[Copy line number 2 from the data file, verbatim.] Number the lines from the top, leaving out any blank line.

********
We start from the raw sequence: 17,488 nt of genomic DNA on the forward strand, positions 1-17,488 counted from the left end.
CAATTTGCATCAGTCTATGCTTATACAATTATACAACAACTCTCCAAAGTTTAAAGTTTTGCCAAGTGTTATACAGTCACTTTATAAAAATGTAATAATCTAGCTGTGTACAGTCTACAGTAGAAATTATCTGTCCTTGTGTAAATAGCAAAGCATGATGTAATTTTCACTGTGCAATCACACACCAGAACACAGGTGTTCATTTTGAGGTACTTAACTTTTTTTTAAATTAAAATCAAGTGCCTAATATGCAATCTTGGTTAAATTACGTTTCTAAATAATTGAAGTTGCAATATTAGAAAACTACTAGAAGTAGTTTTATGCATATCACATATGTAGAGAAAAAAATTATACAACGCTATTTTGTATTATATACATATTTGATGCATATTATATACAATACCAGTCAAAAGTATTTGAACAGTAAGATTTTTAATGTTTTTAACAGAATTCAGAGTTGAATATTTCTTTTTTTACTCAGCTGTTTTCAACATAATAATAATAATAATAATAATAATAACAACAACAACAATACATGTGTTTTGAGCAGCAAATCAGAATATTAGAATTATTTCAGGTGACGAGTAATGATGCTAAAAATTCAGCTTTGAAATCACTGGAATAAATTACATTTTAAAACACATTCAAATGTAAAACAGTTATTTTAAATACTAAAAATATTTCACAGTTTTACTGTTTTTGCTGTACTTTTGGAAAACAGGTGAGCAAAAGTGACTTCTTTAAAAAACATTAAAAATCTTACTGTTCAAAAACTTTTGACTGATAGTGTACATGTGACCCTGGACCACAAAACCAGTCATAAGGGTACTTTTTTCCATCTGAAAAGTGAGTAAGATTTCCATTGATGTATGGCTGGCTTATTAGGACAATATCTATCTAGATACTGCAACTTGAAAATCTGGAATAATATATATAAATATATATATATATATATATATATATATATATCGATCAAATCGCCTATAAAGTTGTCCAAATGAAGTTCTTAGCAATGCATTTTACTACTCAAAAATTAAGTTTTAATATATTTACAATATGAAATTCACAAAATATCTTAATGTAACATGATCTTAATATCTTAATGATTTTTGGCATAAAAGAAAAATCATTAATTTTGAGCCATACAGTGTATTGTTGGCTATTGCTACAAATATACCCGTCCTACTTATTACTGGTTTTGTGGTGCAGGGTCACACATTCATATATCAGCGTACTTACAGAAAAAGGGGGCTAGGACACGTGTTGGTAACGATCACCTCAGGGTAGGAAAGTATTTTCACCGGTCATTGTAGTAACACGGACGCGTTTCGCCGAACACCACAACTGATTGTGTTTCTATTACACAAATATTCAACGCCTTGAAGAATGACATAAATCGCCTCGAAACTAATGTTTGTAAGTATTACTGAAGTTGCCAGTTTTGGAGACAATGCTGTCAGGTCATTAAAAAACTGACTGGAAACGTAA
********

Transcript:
CAATTTGCATCAGTCTATGCTTATACAATTATACAACAACTCTCCAAAGTTTAAAGTTTTGCCAAGTGTTATACAGTCACTTTATAAAAATGTAATAATCTAGCTGTGTACAGTCTACAGTAGAAATTATCTGTCCTTGTGTAAATAGCAAAGCATGATGTAATTTTCACTGTGCAATCACACACCAGAACACAGGTGTTCATTTTGAGGTACTTAACTTTTTTTTAAATTAAAATCAAGTGCCTAATATGCAATCTTGGTTAAATTACGTTTCTAAATAATTGAAGTTGCAATATTAGAAAACTACTAGAAGTAGTTTTATGCATATCACATATGTAGAGAAAAAAATTATACAACGCTATTTTGTATTATATACATATTTGATGCATATTATATACAATACCAGTCAAAAGTATTTGAACAGTAAGATTTTTAATGTTTTTAACAGAATTCAGAGTTGAATATTTCTTTTTTTACTCAGCTGTTTTCAACATAATAATAATAATAATAATAATAATAACAACAACAACAATACATGTGTTTTGAGCAGCAAATCAGAATATTAGAATTATTTCAGGTGACGAGTAATGATGCTAAAAATTCAGCTTTGAAATCACTGGAATAAATTACATTTTAAAACACATTCAAATGTAAAACAGTTATTTTAAATACTAAAAATATTTCACAGTTTTACTGTTTTTGCTGTACTTTTGGAAAACAGGTGAGCAAAAGTGACTTCTTTAAAAAACATTAAAAATCTTACTGTTCAAAAACTTTTGACTGATAGTGTACATGTGACCCTGGACCACAAAACCAGTCATAAGGGTACTTTTTTCCATCTGAAAAGTGAGTAAGATTTCCATTGATGTATGGCTGGCTTATTAGGACAATATCTATCTAGATACTGCAACTTGAAAATCTGGAATAATATATATAAATATATATATATATATATATATATATATATATCGATCAAATCGCCTATAAAGTTGTCCAAATGAAGTTCTTAGCAATGCATTTTACTACTCAAAAATTAAGTTTTAATATATTTACAATATGAAATTCACAAAATATCTTAATGTAACATGATCTTAATATCTTAATGATTTTTGGCATAAAAGAAAAATCATTAATTTTGAGCCATACAGTGTATTGTTGGCTATTGCTACAAATATACCCGTCCTACTTATTACTGGTTTTGTGGTGCAGGGTCACACATTCATATATCAGCGTACTTACAGAAAAAGGGGGCTAGGACACGTGTTGGTAACGATCACCTCAGGGTAGGAAAGTATTTTCACCGGTCATTGTAGTAACACGGACGCGTTTCGCCGAACACCACAACTGATTGTGTTTCTATTACACAAATATTCAACGCCTTGAAGAATGACATAAATCGCCTCGAAACTAATGTTTGTAAGTATTACTGAAGTTGCCAGTTTTGGAGACAATGCTGTCAGGTCATTAAAAAACTGACTGGAAACGTAA